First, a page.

Energy rationing rejected in the UK by minister despite Ukraine war

LONDON, (Parliament Politics Magazine) – A cabinet minister has dismissed calls for the UK to contemplate energy rationing, while a proposal to dramatically increase onshore wind power appears to have been considerably pared back.

Grant Shapps, the transport secretary, said Russia’s invasion of Ukraine has served as a huge wake-up call for western nations about their reliance on imported gas and oil, which they are now attempting to wean themselves off.

Shapps, on the other hand, stated that the UK wouldn’t follow the lead of other nations, such as Germany, in implementing emergency gas rationing measures if Russia shut off supply to Europe.

A global battle is growing over Russia’s demand that all gas purchased by foreign countries be paid in roubles starting April 1 – a move that the G7 governments have rejected.

According to Reuters, the Dutch government has stated that it will encourage consumers to use less gas, Greece has convened an emergency meeting of suppliers, and the French energy authority has advised consumers not to panic.

Fuel restriction, according to Labour’s shadow business secretary Jonathan Reynolds, “should be an extreme possibility.”

He told the BBC’s Sunday Morning show that “we should be making those plans and the government should be preparing – not necessarily in public – for that situation.”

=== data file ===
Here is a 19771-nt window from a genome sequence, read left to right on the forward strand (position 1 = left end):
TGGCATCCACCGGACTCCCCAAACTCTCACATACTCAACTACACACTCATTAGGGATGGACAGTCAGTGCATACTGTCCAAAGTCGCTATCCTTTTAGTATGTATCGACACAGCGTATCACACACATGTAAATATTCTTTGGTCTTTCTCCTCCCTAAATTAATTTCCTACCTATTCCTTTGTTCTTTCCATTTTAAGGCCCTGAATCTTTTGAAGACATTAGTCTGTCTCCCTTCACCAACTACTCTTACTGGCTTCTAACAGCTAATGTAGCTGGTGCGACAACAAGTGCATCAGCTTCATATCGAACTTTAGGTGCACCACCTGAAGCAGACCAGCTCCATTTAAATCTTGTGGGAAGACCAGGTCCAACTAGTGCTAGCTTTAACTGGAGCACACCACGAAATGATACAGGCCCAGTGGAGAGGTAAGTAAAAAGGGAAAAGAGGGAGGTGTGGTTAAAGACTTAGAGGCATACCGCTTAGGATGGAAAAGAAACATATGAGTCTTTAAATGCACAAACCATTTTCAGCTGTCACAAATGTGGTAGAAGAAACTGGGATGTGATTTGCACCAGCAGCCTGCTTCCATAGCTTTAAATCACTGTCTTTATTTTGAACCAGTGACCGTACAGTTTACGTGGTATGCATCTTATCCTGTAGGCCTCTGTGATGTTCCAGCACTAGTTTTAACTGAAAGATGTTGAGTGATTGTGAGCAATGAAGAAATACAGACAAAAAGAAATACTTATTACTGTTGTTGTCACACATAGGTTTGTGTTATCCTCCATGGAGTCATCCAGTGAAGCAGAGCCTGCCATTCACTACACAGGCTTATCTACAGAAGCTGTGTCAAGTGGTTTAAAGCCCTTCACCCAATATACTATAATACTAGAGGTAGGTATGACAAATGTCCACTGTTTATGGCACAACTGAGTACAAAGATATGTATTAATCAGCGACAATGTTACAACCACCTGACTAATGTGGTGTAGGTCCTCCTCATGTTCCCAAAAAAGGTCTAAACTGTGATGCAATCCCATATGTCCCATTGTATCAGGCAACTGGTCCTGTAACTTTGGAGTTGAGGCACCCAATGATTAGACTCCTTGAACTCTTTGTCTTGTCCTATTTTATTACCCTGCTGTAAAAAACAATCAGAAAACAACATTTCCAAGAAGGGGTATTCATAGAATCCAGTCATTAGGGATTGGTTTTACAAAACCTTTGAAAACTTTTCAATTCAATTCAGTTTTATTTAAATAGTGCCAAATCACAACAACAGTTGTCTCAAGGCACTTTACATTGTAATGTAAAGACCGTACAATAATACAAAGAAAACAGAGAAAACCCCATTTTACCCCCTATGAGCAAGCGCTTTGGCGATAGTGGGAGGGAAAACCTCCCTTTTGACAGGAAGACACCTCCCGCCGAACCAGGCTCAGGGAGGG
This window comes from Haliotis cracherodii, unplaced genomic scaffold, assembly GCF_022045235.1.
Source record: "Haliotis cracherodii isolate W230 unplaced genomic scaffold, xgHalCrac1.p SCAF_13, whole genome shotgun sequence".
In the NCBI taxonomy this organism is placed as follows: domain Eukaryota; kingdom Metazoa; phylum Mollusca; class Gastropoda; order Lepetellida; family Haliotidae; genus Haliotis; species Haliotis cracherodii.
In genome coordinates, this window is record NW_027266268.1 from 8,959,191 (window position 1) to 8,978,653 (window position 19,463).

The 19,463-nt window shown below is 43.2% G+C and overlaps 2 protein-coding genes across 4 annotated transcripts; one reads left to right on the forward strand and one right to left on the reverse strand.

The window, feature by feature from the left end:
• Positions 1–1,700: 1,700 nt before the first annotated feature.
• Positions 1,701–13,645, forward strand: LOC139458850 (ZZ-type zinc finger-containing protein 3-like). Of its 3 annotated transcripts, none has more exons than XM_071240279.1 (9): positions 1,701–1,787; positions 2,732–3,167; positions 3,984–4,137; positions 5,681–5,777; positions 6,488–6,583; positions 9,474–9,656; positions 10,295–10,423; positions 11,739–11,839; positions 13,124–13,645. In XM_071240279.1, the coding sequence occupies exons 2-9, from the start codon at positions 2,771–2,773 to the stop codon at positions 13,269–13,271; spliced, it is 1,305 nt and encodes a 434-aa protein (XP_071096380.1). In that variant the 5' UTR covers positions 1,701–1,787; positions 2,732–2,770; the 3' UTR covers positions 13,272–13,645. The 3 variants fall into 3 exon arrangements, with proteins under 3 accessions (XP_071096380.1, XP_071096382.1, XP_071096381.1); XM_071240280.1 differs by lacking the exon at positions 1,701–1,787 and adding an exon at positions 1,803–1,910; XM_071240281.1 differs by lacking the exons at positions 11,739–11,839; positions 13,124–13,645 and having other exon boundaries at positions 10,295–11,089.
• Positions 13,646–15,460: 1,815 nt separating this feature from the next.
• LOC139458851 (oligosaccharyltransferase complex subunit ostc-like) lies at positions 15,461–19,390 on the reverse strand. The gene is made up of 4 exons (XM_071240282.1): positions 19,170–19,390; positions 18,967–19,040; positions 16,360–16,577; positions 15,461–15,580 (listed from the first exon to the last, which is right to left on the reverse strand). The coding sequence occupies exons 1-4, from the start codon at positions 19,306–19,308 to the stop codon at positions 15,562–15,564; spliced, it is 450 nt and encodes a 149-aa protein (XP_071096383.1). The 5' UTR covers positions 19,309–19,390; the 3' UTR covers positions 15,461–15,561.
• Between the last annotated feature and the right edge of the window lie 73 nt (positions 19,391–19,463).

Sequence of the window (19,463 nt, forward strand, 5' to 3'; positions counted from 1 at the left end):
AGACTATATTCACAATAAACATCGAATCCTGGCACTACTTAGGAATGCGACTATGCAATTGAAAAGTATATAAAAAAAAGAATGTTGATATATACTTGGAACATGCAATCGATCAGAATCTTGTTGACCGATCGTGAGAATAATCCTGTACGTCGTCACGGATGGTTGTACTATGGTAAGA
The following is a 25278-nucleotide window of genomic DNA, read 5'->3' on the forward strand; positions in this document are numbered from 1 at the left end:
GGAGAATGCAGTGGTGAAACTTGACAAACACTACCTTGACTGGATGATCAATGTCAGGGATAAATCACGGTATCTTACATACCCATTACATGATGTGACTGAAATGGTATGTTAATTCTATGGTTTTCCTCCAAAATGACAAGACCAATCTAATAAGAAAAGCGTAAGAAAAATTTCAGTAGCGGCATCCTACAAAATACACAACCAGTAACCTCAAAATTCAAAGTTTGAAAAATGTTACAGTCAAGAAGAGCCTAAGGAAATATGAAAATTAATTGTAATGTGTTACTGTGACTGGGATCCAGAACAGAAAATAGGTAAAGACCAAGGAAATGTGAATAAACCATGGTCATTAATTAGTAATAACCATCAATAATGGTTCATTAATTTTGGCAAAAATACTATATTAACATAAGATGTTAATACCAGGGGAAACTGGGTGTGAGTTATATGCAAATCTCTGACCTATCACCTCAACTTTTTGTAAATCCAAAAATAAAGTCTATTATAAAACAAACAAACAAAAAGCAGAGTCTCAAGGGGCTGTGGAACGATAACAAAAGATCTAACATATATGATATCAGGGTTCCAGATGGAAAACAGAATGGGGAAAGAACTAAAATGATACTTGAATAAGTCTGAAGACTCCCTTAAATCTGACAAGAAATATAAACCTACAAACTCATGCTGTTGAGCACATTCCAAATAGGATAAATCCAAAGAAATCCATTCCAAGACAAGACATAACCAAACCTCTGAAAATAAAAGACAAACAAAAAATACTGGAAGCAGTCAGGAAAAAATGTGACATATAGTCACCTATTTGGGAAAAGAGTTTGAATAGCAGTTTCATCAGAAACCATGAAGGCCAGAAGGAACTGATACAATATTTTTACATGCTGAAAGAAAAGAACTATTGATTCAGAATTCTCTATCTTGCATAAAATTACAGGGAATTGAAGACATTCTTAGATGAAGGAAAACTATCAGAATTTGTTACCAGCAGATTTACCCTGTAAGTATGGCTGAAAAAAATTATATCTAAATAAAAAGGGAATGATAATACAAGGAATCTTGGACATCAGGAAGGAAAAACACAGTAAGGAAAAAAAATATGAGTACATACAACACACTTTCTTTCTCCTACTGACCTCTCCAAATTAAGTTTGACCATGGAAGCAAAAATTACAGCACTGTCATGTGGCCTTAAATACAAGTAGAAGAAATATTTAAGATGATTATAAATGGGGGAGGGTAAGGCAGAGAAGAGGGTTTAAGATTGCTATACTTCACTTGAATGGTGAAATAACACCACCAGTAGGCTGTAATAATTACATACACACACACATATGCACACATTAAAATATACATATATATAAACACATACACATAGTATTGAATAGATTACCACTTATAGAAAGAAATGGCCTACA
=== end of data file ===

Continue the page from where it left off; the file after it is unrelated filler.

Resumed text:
Reynolds said the government should not be “shopping for fossil fuels from one authoritarian state to the next” after PM Boris Johnson travelled to Saudi Arabia and the United Arab Emirates to push oil-producing Middle Eastern countries to turn on the taps.

He urged the release of the long-awaited energy security policy, which he said should focus on increasing renewable and nuclear energy generation as well as boosting energy efficiency.

Reynolds also warned that “there is a lot of complacency in this country about our relatively smaller exposure to Russian gas,” warning that in case European countries stopped importing it, they would turn to the same suppliers as the UK, further restricting supply and keeping prices high.

When asked if he could rule out energy rationing in the United Kingdom, Shapps replied, “Yes, I can… We don’t see rationing as a part of our approach, and we don’t think it should be.”

Instead, Shapps emphasised the idea of more offshore wind, albeit he appeared to backtrack on promises to increase onshore wind capacity by 2030.

Last month, the Guardian reported that ministers were considering raising the amount of power generated by onshore wind turbines from 14 gigawatts to 30 gigawatts by the end of the decade.

Johnson was on the verge of a confrontation with his own cabinet and backbenchers, but Shapps’ vocal criticism will be viewed as a sign that the government is about to back down.